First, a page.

After the breach: What to do when your information has been stolen from a company

The Chase data breach is another reminder of how fragile our security is

You're probably sick, as we all are, of constantly learning about new massive hacks. The latest one, involving the largest bank in the US and 83 million Chase customers, is disconcerting. Although no account information seems to have been stolen, that doesn't mean we can just breath a sigh of relief. There are steps we should take in the upcoming weeks and months.

For background, this is the JPMorgan Chase news. The company said that customer information--names, addresses, phone numbers, and email addresses--had been compromised, along with internal Chase data such as what line of business an account is affiliated with. Chase also emphasized that there's no evidence of unusual fraud activity, and account numbers, passwords, user IDs, birth dates, and Social Security numbers are not believed to have been compromised.

It could have been much worse (although, it could still be much worse for all we know).

When I reported this leak on Lifehacker, several commenters expressed their lack of concern: "Oh my gosh! They stole a phone book!"

The way I see it, though, the personal info of nearly 65% of US households being stolen is nothing to belittle. Personal email addresses aren't typically public information, and now we're going to be seeing a whole lot more phishing attacks--attempts by hackers to con you into clicking on links or giving up more sensitive information like your card number.

There's also identity theft, which can really ruin one's financial situation if the thief has key pieces of information on the victim.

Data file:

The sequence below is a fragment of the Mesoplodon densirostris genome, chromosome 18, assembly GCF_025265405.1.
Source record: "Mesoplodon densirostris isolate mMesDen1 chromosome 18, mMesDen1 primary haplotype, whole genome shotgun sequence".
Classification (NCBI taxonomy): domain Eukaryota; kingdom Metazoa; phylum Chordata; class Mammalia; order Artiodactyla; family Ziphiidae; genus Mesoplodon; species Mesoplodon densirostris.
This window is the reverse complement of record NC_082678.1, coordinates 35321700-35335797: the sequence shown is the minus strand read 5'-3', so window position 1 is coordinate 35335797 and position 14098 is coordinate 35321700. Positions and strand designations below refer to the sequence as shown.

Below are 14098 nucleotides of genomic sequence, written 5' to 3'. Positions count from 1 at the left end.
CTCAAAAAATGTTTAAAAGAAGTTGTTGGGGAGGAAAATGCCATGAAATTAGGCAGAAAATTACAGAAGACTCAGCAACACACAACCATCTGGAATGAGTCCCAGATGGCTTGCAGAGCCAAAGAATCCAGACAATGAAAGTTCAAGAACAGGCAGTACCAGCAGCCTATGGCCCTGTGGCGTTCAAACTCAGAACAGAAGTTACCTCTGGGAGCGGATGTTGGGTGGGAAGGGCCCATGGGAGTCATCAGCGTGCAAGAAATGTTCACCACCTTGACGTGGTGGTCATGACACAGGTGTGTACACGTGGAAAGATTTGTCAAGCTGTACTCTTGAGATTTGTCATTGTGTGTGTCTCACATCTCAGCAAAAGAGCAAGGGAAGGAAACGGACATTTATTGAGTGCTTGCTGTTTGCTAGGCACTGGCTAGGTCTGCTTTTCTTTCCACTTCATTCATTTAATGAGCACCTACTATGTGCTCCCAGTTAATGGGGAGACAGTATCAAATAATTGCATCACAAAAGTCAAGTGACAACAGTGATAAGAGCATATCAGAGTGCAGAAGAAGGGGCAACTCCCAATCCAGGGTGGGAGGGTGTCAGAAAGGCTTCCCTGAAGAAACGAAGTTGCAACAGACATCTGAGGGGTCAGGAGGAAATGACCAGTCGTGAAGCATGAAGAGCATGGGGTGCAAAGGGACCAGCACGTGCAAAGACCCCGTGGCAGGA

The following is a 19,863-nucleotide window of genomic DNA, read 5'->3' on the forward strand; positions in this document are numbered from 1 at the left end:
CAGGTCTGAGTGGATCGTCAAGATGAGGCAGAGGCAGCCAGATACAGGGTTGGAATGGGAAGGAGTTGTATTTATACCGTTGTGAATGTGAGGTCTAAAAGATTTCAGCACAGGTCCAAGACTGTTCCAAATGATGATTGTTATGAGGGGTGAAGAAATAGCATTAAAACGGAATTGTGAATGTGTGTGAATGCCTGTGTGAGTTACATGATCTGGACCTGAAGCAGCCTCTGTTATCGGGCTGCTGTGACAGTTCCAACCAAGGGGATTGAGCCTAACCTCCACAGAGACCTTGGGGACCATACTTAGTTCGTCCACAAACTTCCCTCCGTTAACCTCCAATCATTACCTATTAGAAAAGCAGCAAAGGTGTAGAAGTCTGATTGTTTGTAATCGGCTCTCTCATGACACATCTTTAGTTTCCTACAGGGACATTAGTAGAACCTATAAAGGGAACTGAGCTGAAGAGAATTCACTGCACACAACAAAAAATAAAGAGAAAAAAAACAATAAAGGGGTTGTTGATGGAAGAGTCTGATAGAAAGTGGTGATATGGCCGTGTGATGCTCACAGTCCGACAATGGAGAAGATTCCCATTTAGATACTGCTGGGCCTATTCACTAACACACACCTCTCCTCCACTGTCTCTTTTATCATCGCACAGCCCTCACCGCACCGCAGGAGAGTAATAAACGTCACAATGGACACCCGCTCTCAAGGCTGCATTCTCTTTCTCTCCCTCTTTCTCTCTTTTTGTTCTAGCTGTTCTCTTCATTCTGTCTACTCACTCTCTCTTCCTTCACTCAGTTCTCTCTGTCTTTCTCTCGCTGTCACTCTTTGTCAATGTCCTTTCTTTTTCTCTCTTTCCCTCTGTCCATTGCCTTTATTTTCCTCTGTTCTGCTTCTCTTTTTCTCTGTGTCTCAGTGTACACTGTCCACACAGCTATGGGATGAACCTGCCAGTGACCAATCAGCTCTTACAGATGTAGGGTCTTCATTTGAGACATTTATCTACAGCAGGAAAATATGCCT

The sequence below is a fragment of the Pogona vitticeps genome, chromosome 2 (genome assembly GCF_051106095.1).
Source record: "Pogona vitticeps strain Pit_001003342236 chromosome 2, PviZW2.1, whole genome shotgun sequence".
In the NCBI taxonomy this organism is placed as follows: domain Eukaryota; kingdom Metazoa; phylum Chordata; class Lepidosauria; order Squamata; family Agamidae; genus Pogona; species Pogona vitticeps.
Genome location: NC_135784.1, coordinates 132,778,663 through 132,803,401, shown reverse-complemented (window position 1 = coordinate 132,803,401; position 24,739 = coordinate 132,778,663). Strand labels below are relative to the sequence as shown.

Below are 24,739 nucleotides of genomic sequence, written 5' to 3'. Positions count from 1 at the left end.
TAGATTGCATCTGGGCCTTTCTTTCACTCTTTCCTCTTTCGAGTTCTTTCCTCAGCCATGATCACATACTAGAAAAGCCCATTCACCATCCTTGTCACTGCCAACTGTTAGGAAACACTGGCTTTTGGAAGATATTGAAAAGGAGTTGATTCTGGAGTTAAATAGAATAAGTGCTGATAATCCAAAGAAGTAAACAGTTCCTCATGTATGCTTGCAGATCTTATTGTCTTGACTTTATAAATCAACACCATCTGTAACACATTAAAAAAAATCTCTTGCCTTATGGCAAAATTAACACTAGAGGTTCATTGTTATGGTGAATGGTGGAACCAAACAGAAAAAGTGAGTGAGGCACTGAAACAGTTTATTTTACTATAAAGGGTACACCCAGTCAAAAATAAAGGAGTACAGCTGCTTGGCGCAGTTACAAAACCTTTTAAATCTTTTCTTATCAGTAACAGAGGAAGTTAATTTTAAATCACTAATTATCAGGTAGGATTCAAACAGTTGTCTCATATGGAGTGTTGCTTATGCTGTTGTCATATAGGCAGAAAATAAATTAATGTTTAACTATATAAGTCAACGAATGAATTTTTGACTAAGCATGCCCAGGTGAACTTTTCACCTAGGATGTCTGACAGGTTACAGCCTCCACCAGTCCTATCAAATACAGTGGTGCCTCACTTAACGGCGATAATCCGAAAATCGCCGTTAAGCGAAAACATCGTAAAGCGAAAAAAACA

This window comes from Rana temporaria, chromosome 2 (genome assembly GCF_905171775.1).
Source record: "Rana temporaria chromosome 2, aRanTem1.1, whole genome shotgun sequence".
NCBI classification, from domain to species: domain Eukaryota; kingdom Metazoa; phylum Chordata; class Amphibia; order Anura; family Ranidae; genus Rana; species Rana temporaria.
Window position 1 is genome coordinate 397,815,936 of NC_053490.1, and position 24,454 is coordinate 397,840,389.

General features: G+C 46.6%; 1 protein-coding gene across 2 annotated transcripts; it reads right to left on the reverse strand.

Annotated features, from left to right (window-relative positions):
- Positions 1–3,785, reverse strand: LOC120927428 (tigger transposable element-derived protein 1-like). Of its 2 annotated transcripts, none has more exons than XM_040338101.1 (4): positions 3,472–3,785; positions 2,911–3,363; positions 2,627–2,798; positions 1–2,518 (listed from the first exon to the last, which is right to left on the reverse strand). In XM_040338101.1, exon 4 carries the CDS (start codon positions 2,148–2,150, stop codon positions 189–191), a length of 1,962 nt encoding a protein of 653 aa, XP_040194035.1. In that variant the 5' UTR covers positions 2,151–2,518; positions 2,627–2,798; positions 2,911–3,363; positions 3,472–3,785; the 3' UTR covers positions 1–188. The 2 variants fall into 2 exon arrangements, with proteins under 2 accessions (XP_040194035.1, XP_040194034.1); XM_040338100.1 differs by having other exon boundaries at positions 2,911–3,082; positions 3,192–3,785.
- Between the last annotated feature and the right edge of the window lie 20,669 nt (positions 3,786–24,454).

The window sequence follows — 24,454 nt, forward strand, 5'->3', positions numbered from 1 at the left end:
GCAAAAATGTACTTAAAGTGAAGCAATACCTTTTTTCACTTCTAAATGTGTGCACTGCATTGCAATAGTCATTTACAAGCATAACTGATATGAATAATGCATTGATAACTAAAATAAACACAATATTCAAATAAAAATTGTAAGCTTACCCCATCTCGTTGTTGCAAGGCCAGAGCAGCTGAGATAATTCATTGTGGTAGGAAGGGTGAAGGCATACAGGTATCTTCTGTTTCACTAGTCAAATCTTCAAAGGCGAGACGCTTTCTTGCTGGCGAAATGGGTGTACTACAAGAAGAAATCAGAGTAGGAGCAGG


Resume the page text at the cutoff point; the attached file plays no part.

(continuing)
When the Home Depot breach, thieves combined the debit card data with names, zip codes, and Social Security numbers off the black market to steal hundreds of thousands of dollars from customers' bank accounts. Although Chase doesn't believe sensitive account information has been compromised, the truth is when personal information leaks, it's cause for alarm.

Alarm, but not panic. Here are a few things you should do:

  1. Check your financial accounts regularly. I'd do it at least every week, if not more often.
  2. Set up alerts to be notified of unusual activity on your account, such as international charges or large transactions. You should even monitor small tranasctions, though, as thieves hope these will fly under the radar.
  3. Turn on two-factor authentication, if you haven't already.
  4. Check your credit report. 
  5. Sign up for credit monitoring. Credit Karma is free and will notify you about unusual activity, such as new account applications.
  6. Be extra wary of any emails or phone calls you get from Chase (or other companies). Never give out any sensitive information over email, text, or on the phone.
  7. If you do get emails with urgent information and links, don't click on them. Type in the address to your bank directly.

The Chase hack was identified in August, but the details weren't clear until today. Even more alarming, other financial institutions--unnamed as of now--were also being investigated at the same time by the FBI. The tips above should help you whether you're a Chase customer or not. You might also want to change your passwords for your financial accounts.

Melanie Pinola’s Tech IT Out blog and follow the latest IT news at ITworld. Follow Melanie on Twitter at @melaniepinola. For the latest IT news, analysis and how-tos, follow ITworld on Twitter and Facebook.

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